Directed by Oscar nominee and five-time Emmy winner Sam Pollard (MLK/FBI, When the Levees Broke), this HBO documentary explores the oft-neglected contributions of African American artists to both the art world and American culture at large.

Opening with the landmark exhibition “Two Centuries of Black American Art” curated by the late David Driskell at the Los Angeles County Museum of Art, the documentary looks at the major Black art movements of the past half-century, and speaks to contemporary luminaries like Jordan Casteel, Kara Walker, Carrie Mae Weems and Kehinde Wiley, among others.


Waitress, starring Keri Russell and Nathan Fillion, won five international awards in 2007 – the year after its writer-director, Adrienne Shelly, was brutally murdered. It went on to inspire the hit Broadway musical, penned by Grammy winner Sara Bareilles.

Directed and produced by Shelly’s husband Andy Ostroy, Adrienne is an intensely personal look at Shelly’s life, death and career, featuring the likes of Russell, Fillion, Bareilles, actor Paul Rudd, and director Hal Hartley, who gave Shelly her acting break in The Unbelievable Truth and the Sundance winner Trust.


It’s the 1980s and the world of professional surfing is a circus of fluro colours, peroxide hair and male egos. Girls Can’t Surf follows the journey of a band of renegade surfers who took on the male-dominated professional surfing world to achieve equality and change the sport forever.

Featuring surfing greats Jodie Cooper, Frieda Zamba, Pauline Menczer, Lisa Andersen, Pam Burridge, Wendy Botha, Layne Beachley and more, Girls Can’t Surf is a wild ride of clashing personalities, sexism, adventure and heartbreak, with each woman fighting against the odds to make their dreams of competing a reality.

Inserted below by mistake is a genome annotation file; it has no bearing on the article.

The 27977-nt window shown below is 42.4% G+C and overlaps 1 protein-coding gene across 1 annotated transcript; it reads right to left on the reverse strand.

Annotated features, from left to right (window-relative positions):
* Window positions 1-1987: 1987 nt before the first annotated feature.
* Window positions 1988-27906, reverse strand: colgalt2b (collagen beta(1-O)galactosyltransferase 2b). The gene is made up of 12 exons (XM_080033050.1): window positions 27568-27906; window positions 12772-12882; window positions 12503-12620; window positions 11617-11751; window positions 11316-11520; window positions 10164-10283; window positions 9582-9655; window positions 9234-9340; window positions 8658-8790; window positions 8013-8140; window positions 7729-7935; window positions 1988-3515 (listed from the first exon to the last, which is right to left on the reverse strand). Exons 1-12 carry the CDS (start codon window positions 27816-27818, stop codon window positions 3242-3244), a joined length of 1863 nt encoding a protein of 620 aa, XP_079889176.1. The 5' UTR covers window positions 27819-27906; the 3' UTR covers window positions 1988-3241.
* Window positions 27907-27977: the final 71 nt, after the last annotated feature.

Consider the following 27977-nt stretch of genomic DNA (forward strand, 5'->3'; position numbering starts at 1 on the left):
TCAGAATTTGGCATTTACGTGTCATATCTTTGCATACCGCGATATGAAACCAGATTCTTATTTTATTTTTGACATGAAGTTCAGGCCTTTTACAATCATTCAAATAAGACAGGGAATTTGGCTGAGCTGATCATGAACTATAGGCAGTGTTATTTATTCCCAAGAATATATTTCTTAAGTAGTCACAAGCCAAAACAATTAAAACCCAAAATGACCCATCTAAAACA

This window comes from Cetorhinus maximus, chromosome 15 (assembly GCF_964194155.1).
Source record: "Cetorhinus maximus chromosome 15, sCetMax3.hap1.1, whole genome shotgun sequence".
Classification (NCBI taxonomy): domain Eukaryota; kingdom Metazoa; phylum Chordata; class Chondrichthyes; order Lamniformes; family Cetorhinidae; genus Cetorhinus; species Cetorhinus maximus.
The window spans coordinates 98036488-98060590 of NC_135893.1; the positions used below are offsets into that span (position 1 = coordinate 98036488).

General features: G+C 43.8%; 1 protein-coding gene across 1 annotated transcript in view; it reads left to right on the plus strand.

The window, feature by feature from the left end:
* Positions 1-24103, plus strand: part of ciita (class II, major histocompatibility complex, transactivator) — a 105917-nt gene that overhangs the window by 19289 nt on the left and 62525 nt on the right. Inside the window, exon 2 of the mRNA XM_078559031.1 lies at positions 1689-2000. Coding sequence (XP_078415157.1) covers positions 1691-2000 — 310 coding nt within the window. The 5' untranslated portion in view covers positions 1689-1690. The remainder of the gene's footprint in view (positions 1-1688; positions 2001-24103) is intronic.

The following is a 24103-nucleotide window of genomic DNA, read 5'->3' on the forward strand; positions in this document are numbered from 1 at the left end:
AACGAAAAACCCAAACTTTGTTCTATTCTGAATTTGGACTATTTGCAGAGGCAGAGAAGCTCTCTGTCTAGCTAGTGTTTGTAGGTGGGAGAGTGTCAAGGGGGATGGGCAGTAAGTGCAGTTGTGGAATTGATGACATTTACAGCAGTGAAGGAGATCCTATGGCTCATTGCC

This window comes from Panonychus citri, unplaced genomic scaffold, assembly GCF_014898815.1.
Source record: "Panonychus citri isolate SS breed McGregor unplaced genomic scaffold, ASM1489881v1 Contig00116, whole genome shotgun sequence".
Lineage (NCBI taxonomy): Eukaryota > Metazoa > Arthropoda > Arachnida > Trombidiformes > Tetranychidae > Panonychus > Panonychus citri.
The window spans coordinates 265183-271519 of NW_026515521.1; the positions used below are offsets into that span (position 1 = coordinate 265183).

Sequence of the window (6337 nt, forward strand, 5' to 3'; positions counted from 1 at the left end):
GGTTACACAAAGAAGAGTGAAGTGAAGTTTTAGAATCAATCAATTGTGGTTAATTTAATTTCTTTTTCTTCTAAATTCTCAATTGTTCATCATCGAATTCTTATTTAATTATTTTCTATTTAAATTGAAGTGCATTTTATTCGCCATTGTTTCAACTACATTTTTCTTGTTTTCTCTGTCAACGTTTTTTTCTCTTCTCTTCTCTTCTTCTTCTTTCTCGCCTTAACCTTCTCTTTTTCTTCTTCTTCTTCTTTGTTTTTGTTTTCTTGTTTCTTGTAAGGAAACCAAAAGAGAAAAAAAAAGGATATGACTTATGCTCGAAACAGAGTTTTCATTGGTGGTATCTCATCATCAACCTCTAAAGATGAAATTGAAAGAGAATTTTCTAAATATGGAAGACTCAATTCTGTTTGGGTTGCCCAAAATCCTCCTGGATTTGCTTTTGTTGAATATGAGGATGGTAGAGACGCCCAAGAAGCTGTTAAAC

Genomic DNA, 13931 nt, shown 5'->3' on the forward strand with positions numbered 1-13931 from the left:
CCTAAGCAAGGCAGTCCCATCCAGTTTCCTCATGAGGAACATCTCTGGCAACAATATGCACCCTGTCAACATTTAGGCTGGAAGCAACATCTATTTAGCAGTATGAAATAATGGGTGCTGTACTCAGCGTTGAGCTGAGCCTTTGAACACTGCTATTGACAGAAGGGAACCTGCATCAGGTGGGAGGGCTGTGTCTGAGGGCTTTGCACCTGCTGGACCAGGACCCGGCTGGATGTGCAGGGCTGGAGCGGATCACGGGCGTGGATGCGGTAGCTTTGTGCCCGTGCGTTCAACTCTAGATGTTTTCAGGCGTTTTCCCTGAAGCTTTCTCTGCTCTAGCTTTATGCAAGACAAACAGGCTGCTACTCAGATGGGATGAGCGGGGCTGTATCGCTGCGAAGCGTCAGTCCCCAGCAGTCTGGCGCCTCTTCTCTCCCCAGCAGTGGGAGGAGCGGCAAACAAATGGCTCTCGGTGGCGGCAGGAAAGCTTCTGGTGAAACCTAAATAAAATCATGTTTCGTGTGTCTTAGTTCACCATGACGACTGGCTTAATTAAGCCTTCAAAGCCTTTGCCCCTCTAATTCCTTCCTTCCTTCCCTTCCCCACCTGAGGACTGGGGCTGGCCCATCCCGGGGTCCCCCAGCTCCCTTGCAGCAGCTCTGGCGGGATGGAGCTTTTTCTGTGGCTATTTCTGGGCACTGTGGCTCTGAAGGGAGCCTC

“I might have turned to the gun or the knife, but by then I had chosen the camera,” says Gordon Parks in the trailer for this critically acclaimed HBO documentary. A Choice of Weapons: Inspired by Gordon Parks explores enduring legacy of the legendary photographer, whose work brought the Black community’s struggle for dignity and justice to middle America on the pages of LIFE magazine from 1948 to 1972.


The four-episode docuseries executive produced by Godfather of Harlem star Forest Whitaker (above) and Swizz Beatz, examines the story of Harlem, its music during the 1960s and its connections to today.

The series earned director Keith McQuirter (Brick City) the 2021 Image Award for Outstanding Directing in a Documentary, and features conversations with the likes of Emmy-nominated actor Giancarlo Esposito (Breaking Bad), music legends Herbie Hancock, Gladys Knight, Harry Belafonte and Nile Rodgers, activists Jamal Joseph, Al Sharpton and Denise Oliver-Velez, historians and residents of Harlem itself.


British explorer, naturalist, and presenter Steve Backshall has dedicated his life to revealing the wonder of sharks. Shark With Steve Backshall is a three-part docuseries tracking Steve’s journey to the remotest parts of our planet, from the sun-drenched tropics to the mysterious depths of our oceans, to meet the incredible variety of sharks upon which the health of our oceans depends, and the passionate people fighting to change attitudes and save these feared and misunderstood predators.

Teaming up with leading scientists, Steve reveals stunning discoveries – glow-in-the-dark sharks, sharks that walk on land, and ancient sharks over 400 years old, with antifreeze in their blood…

He also takes viewers night-swimming with an 18-metre whale shark in the Maldives, chases the sardine run off South Africa’s coast, and finds out what’s behind the mysterious disappearance of Cape Town’s great whites.